11. A system for evaluating a set of credentials including at least one group credential in response to a request to access a resource, comprising:
means for storing an access control program; and
means for executing said access control program out of said storing means, said access control program including:
program code for ascertaining at least one first trust rating explicitly included within at least one of said credentials within said set of credentials including said group credential, wherein each of said first trust ratings represents a level of confidence in information being certified within the respective credential;
program code operative, in the event said set of credentials comprises plural certification paths, for determining for each certification path of said plural certification paths, a respective third trust rating equal to a lowest first trust rating in the credentials of the respective certification path;
program code for setting, in the event said set of credentials does not comprise plural certification paths, a second trust rating for said set of credentials to a lowest first trust rating of the at least one first trust ratings;
program code for setting, in the event said set of credentials comprises plural certification paths, the second trust rating for said set of credentials to a highest third trust rating of said third trust ratings; and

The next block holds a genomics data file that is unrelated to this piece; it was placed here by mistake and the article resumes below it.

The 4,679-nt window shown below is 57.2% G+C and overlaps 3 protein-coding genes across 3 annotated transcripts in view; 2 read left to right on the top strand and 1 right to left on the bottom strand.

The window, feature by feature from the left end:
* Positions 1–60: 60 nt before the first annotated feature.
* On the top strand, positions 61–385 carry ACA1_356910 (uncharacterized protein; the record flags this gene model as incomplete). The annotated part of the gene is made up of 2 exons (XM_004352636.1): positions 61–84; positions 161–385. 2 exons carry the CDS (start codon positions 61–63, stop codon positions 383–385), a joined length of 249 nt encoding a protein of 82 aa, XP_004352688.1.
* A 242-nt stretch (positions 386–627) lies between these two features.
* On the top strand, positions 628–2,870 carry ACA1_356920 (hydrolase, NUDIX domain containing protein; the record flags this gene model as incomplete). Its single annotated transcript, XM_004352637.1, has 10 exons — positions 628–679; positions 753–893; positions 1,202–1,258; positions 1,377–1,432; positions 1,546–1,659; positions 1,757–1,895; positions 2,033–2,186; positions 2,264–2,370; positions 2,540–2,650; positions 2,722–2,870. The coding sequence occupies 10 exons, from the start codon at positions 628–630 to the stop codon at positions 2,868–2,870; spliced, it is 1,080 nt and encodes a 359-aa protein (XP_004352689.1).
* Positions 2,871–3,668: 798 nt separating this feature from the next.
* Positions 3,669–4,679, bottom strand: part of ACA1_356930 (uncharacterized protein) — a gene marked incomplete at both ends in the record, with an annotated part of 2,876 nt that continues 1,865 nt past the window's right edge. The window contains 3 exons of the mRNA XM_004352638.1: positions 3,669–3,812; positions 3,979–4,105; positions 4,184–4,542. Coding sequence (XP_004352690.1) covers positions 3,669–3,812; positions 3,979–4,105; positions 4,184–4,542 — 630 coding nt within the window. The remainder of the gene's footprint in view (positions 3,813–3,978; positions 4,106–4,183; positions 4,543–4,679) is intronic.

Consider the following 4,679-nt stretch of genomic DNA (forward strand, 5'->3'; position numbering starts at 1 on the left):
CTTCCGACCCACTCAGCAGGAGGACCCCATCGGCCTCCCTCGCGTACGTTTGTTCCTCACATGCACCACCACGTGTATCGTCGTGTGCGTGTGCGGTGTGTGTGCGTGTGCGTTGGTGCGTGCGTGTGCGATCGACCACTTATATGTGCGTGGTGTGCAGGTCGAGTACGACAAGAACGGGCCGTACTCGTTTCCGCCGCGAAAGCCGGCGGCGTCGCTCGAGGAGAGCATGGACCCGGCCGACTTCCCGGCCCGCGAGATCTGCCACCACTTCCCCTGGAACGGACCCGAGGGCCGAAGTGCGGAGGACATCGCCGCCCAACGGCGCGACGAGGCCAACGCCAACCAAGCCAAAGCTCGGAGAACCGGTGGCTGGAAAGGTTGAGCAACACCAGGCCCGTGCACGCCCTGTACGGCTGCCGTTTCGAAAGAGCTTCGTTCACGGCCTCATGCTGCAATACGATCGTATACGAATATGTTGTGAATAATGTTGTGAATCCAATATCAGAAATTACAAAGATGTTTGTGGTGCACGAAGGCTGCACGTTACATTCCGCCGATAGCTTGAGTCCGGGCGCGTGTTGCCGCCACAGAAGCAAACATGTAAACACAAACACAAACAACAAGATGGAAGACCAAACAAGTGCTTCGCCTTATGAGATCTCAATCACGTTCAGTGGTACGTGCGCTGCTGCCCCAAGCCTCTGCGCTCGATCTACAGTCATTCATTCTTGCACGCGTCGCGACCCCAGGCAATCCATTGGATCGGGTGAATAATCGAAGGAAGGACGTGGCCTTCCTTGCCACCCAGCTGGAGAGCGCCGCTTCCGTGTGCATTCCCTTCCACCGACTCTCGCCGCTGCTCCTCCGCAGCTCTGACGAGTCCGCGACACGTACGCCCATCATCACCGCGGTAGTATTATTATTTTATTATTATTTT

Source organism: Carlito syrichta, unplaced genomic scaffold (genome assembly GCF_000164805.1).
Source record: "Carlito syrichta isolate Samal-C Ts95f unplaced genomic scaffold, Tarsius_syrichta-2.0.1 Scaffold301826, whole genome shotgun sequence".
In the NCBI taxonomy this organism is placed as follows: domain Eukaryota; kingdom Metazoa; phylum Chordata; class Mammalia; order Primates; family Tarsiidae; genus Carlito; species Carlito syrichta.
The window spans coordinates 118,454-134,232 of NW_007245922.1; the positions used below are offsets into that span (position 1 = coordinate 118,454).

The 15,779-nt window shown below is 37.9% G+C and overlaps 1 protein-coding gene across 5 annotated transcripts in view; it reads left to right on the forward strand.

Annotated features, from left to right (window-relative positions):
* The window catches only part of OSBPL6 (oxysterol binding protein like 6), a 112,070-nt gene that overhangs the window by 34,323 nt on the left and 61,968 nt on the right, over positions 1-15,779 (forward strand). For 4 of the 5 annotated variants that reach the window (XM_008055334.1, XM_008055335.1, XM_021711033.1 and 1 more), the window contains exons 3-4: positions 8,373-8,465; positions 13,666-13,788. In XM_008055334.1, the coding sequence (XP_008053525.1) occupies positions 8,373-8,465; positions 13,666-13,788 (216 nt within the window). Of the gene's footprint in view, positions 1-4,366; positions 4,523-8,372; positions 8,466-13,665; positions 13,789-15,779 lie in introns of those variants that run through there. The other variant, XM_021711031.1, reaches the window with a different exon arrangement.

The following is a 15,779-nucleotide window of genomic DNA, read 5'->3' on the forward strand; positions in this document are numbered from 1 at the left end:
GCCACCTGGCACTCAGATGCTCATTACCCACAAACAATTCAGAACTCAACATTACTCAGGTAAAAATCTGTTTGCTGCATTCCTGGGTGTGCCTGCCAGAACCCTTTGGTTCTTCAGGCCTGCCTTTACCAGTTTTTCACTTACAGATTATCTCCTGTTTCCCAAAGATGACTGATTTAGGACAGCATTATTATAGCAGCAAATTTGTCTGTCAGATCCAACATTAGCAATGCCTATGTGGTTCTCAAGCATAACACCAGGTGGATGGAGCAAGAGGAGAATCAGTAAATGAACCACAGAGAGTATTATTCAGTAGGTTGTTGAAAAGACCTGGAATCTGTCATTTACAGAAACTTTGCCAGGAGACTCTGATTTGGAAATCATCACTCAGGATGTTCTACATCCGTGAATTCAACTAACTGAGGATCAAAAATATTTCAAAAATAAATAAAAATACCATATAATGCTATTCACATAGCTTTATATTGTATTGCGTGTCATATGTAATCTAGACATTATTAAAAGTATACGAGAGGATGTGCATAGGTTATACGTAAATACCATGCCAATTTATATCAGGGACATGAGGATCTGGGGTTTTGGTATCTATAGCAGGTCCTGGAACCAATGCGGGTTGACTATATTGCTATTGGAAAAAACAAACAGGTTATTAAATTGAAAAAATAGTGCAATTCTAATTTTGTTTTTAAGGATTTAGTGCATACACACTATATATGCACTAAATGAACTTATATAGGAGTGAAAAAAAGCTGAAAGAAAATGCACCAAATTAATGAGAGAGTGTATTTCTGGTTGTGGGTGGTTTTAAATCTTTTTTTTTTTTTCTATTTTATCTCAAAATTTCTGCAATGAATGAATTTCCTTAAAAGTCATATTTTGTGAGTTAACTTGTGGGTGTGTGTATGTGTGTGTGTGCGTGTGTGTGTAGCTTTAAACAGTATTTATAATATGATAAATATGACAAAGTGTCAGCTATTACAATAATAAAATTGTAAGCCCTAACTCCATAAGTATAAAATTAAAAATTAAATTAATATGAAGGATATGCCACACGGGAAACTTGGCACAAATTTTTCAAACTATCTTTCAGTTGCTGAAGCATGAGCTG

program code for granting access to the resource in the event said second trust rating satisfies predetermined criteria.
12. A method for evaluating a set of credentials comprising at least one group credential in response to a request to access a resource, comprising:
ascertaining at least one first trust rating explicitly included within at least one of said credentials within said set of credentials including said group credential, wherein each of said first trust ratings represents a level of confidence in information being certified within the respective credential;
in the event said set of credentials comprises plural certification paths, determining, for each certification path of said plural certification paths, a respective third trust rating equal to a lowest first trust rating in the credentials of the respective certification path;
in the event said set of credentials does not comprise plural certification paths, setting a second trust rating for said set of credentials to a lowest first trust rating of the at least one first ratings;
in the event said set of credentials comprises plural certification paths, setting the second trust rating for said set of credentials to a highest third trust rating of said third trust ratings; and
storing said second trust rating for subsequent use in determining whether to grant access to the resource.
13. The method of claim 12 further including the step of inserting said second trust rating stored in said storing step in another group credential.